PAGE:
What’s Ahead for Education in 2014?
One of the four questions challenging educators in 2014 is “Will schools come up with a plan to stop cheating?” Some of the stories and stats about cheating at every level of our education system are horrifying. But Academia is fighting back:
A college professor named James M. Lang published Cheating Lessons: Learning From Academic Dishonesty. It argued that the best way to combat cheating is to make learning complex and compelling enough that students won’t be able to cheat easily—and that they won’t want to. The new president of Princeton University was so alarmed by the rise of cheating in schools and universities that he assigned incoming students to read philosophy professor Anthony Appiah’s book Honor Code, about the history of morality. People within academia are obviously trying to understand why people cheat and coming up with solutions. Hopefully 2014 will be the year a clearer, more widespread plan to fix this problem emerges.
I’m afraid they’re fighting a losing battle. Without a God-consciousness, fast fading from our society, students will always find ways to cheat the system and beat the teachers.
How Should We Teach the Bible in Public Schools?
This article might just explain the previous one. It begins:
This past summer marked the fiftieth anniversary of the United States Supreme Court decision in Abington Township v. Schempp. That case is most famous for its prohibition of school-sponsored Bible reading in public schools, but it also figures prominently in American educational history for its endorsement of the academic, nonsectarian study of religion in that same setting.
The article critiques some schools for the way they considered “the teachings of the New Testament through the lens of faith,” for teaching Christian apologetics, and for including creationism.
On the other hand it praised schools that “treated the biblical material in ways that respected constitutional limits and diverse religious sensibilities” and goes on to list eight ways they did this, including:
- They recognized the importance of biblical texts as ancient historical sources without lapsing into a tone of assumed historicity.
- They discussed the Bible’s moral and theological claims without presenting them as authoritative for the students.
I accept that public schools must respect the law, that they are not missions or evangelistic campaigns, and that they are not the place to proselytize followers of other religions. However, I do wonder if it would do less spiritual damage to simply drop the Bible teaching from public schools altogether, rather than have it taught like this as just one option among many valid options that you can take or leave at your leisure.
Where Life Has Meaning: Poor Religious Countries
Research indicates that lack of religion is a key reason why people in wealthy countries don’t feel a sense of purpose.
Previous research has shown that wealthy countries typically rank higher on life satisfaction, which is not the same as meaning. Satisfaction has to do with “objective living conditions,” the researchers say, which is why wealthy countries with relatively stable economies and political conditions rank higher. But meaning is more subjective.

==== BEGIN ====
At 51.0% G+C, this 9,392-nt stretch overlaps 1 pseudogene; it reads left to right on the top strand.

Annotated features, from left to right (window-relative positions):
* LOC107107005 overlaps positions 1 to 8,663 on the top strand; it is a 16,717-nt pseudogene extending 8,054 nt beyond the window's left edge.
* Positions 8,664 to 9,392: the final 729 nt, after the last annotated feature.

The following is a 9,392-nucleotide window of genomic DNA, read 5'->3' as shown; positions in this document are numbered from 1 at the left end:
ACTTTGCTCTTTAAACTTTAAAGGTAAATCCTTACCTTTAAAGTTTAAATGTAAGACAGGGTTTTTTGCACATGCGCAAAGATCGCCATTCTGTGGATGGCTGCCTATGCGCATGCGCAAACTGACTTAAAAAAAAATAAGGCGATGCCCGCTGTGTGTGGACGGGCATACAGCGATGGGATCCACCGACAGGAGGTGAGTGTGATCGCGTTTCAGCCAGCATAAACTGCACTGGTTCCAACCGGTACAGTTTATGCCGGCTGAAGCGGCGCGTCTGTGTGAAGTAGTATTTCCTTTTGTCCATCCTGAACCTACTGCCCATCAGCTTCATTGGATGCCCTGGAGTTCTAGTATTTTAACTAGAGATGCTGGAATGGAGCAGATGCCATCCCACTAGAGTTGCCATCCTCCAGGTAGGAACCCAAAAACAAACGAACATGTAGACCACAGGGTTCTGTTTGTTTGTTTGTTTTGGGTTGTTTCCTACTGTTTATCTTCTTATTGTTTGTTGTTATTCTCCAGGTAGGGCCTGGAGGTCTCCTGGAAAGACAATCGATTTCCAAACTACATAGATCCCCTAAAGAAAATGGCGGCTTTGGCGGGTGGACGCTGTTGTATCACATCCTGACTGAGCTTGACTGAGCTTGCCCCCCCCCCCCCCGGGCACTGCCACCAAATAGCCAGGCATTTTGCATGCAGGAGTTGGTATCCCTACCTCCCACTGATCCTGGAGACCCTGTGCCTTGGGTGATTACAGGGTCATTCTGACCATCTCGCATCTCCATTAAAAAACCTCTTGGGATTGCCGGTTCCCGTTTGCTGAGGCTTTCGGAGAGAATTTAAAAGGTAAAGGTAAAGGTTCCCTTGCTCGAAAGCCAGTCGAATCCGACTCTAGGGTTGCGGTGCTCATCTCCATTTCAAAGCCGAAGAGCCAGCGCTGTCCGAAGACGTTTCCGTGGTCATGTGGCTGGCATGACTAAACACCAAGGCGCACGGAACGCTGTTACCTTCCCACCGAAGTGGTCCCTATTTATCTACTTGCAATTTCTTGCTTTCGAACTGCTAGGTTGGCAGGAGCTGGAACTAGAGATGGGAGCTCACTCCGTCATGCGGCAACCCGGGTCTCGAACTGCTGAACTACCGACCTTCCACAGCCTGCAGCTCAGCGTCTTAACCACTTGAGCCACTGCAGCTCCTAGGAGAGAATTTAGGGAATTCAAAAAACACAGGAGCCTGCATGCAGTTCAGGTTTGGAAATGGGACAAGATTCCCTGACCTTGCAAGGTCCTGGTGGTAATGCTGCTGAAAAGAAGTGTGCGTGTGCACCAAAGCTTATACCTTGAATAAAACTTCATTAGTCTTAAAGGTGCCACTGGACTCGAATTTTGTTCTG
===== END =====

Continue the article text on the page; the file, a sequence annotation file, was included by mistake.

The Gallup data showed that countries with lower GDPs ranked higher for meaning. Toward the top were Sierra Leone, Togo, Laos, and Senegal, all of which were in the bottom 50 countries in the world for gross domestic product per capita in 2012. Poorer countries also had lower suicide rates.
When all other factors were accounted for, the researchers found “it was the presence of religion that largely accounted for the gap between money and meaning….Even among countries with similar GDPs, the more religious ones reported higher levels of life meaning.”
Interestingly, in a 2013 Gallup poll, “75 percent thought the country would be better off if more Americans were religious.” Unfortunately, “77 percent of Americans thought religion was losing influence in the U.S.”
Virtue at GQ
Another more uplifting story. One of the most popular blog posts at Gentlemen’s Quarterly Magazine (GQ) in 2013 was a commentary giving men 10 reasons to stop viewing pornography. Anthony Bradley comments:
On GQ’s website the piece registered 24,000 thousand “likes” on Facebook in just a few weeks. The popularity of the post could be a signal that Americans really are interested in discussing moral issues and perhaps GQ should take advantage of this opportunity to include more posts that offer moral direction even if some might ultimately disagree.
He ends with this appeal:
Our world is groaning for virtuous men. Men who reject empty lifestyles characterized by greed, apathy, pride, envy, and gluttony in exchange for a life that pursues the virtues that make our relationships, families, businesses, schools, and communities extraordinary.
Virtuous men are the ones we remember. They inspire us. These are men we want our sons to become and the ones we want our daughters to marry. GQ certainly has an opportunity in 2014 to do something that no other popular magazine seems willing to do by regularly promoting the characteristics that make gentlemen virtuously “smart.”